Henry Ford and the Model T. The man found the color black to be efficient for process simplification. More than 100 years later, people find black and other achromatic colors appealing.
Photo Credit: Ford Motor Co.
Henry Ford’s statement, “Any customer can have a car painted any color that he wants so long as it is black,” was made at a sales meeting. In his My Life and Work (1922), he followed up with an observation, “I cannot say that anyone agreed with me.”
According to research conducted by Trent E. Boggess, an economics professor at Plymouth State University:
- “[T]he paints used on Model Ts during the black era years of 1914 to 1925 were really color varnishes. These types of paint bear little resemblance to the modern automotive finishes used today when restoring a Model T.”
- “[O]ver 30 different types of black paint were used at the same time to paint Model Ts. The different types of paint vary according to the means of drying them (air versus oven drying) and were also formulated to satisfy the different means of applying the paint to the different parts.”
- [T]he color black was chosen because it was cheap and it was durable. Black paints, especially those containing asphaltum, were noted for exhibiting better damp-proofing properties than other colors during this period. The claim that black was chosen because it dried faster than any other color is not supported by the Ford engineering documents, the contemporary literature, nor by the first-hand accounts of Ford Motor Company employees.”
So it wasn’t paint as we know it; there were plenty of different blacks, and the drying properties — often cited as why Henry Ford made the quote — apparently weren’t germane to the selection.
It is also worth knowing that Ford was a big proponent of singular focus in terms of product, as well.
Realize that prior to the Model T the company produced the Model A (1903-1904), Model B (1904-1905), Model AC (1904), Model C (1904-1905), Model F (1905-1906), Model K (1906-1908), Model N (1906-1908), Model R (1907-1908), and the Model S (1907-1908).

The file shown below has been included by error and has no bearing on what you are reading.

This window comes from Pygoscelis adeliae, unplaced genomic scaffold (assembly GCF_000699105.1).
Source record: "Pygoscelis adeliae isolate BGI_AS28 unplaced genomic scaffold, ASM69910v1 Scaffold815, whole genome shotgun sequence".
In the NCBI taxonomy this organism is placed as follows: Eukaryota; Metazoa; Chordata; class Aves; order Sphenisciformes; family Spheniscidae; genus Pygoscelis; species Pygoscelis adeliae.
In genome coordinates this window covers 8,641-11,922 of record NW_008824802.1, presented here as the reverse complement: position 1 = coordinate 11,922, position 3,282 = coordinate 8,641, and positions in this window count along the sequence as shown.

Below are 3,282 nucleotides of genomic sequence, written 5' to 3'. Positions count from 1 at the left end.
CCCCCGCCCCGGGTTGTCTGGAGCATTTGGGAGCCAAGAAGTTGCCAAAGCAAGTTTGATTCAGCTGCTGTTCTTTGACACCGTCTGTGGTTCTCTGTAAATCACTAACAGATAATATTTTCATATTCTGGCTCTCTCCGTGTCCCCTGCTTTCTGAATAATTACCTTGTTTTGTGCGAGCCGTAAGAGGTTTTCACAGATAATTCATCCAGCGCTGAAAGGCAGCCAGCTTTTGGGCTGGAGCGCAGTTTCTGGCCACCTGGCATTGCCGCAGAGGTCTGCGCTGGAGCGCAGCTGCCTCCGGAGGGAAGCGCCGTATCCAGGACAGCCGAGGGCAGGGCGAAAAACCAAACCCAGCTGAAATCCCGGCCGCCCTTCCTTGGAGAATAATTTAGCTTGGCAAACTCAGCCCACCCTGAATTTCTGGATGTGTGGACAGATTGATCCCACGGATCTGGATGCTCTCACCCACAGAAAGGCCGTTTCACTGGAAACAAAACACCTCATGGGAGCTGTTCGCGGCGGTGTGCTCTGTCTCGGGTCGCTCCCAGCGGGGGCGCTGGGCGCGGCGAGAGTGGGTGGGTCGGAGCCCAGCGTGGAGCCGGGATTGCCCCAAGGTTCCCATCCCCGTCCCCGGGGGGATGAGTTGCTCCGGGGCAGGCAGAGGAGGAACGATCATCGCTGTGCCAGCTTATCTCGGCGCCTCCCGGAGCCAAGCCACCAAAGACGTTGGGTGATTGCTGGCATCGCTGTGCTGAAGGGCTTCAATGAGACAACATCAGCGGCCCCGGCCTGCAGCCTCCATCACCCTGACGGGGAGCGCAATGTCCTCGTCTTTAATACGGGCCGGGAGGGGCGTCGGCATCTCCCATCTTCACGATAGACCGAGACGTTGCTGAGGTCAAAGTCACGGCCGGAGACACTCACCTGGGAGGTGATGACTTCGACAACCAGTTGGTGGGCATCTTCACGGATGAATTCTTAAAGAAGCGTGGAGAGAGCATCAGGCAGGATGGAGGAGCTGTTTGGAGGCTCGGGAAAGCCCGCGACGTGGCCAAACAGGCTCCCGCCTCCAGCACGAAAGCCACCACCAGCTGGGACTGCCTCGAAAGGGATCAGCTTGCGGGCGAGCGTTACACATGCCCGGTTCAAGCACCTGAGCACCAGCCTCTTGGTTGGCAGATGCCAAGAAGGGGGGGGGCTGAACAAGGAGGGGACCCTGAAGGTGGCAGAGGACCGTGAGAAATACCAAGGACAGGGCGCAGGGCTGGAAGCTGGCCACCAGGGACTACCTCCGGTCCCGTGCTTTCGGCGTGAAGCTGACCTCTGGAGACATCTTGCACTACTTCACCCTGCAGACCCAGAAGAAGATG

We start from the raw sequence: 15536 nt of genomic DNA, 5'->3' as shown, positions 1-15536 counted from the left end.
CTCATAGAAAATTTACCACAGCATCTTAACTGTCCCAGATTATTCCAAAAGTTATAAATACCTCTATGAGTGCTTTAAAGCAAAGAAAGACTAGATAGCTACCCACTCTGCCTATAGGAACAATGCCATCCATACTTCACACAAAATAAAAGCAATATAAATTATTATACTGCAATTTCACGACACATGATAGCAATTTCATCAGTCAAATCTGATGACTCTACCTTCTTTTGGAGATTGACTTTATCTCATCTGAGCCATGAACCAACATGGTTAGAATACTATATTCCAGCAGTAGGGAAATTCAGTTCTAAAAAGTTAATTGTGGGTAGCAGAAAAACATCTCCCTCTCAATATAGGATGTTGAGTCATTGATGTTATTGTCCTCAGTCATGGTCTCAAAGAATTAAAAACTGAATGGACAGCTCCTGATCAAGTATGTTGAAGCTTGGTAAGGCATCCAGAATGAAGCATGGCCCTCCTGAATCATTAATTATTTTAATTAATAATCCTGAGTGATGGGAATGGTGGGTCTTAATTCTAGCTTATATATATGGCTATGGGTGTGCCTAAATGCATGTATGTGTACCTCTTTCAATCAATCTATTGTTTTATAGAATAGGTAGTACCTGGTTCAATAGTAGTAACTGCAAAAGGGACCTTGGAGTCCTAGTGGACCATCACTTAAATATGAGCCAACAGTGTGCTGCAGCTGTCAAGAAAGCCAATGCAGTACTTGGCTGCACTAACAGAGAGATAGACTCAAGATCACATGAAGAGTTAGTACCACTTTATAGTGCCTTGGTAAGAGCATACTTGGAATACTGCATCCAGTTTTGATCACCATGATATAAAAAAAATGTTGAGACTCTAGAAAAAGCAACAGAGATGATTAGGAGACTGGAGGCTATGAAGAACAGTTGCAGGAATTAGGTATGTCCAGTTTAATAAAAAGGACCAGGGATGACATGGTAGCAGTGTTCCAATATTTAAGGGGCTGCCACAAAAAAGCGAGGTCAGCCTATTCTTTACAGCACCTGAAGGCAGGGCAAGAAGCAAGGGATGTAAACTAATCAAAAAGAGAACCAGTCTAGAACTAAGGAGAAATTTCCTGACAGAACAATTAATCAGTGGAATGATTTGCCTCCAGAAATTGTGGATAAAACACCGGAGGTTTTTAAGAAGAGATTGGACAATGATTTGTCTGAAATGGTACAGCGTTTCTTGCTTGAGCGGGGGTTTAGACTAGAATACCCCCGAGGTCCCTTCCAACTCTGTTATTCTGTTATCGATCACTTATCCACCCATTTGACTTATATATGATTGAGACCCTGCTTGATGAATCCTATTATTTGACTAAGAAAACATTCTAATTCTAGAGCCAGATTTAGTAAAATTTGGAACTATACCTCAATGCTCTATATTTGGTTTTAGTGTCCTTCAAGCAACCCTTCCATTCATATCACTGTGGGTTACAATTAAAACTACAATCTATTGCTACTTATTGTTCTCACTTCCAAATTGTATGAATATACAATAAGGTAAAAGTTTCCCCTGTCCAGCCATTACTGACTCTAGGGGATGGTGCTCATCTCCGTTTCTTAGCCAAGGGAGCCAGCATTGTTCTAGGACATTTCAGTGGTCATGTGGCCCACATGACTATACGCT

It should be noted that these vehicles — and early versions of the Model T, which was introduced in 1908 — were available in colors including green, blue, gray and red.
After the Model S, it was only the Model T. The vehicle that replaced it, named the Model A, wasn’t introduced until 1927.
In its global survey of automotive colors, BASF found that achromatic colors — white, black, gray and silver — are the dominant choices on a global level. White and black alone constitute 57%. In the North American market, the findings are similar although white (33%) and black (22%) still account for more than half.
Photo Credit: BASF
Achromatic Colors Matter
Still, when it comes to achromatic colors, like black, Henry was right, even today, more than 100 years later.
But when it comes to global and North American demand, he was off a bit because the most popular color for non-commercial vehicles is actually another achromatic, white, according to the BASF Color Report for Automotive OEM Coatings (https://www.basf.com/us/en.html).
On a global basis, white has 39% of the market, up 2% from 2021.
Black is in second place at 18%, a 1% increase year-over-year.
Gray is in third at 16%, another 1% increase.
All three achromatic colors.
Then there is a drop to 8%, with another achromatic color, silver, and a chromatic color, blue, also at 8%.
Red is at 5%, then green, brown, orange, yellow, beige, and violet are all at 1%.
And North American Colors Aren’t Much Different
The North American numbers BASF calculated are somewhat similar, although the top three colors are tighter in terms of their take rate:
- 33% white
- 22% black
- 15% gray
And the next color is not silver as it is globally, but blue, a chromatic color. Blue is at 10%, then silver at 8%.
The remaining color choices for non-commercial vehicles in North America in 2022: red at 7%, green at 2%, and violet, beige and yellow all at 1%.
Looked at another way, the combined chromatic colors equal … black. 22%.
Why These Colors?
One might imagine that more than 100 years after the mono-color black was dominant on vehicles, consumers would be interested in having vehicles that weren’t white or black.
So we asked Liz Hoffmann, Lead Color Designer for the Americas, BASF, what her assessment is.
Hoffmann replies, “White and black are the most popular for several reasons. White is a color space that’s associated with safety, while black is associated with stature, especially on premium and performance vehicles. Both have timeless beauty and high resale values.”
More pragmatically, perhaps, “Large fleets also tend to favor white or black, usually with an eye toward resale.”
Feeling and Appearance
Hoffmann adds, “And finally, individual buyers choose white or black as an extension of their personality. Many report white car drivers as peaceful perfectionists, and the color is cooler in feeling. People who choose black cars have that feeling of stealth and power, and the color is cooler in appearance.”
Landscape Photo Credit: Ford Motor Co.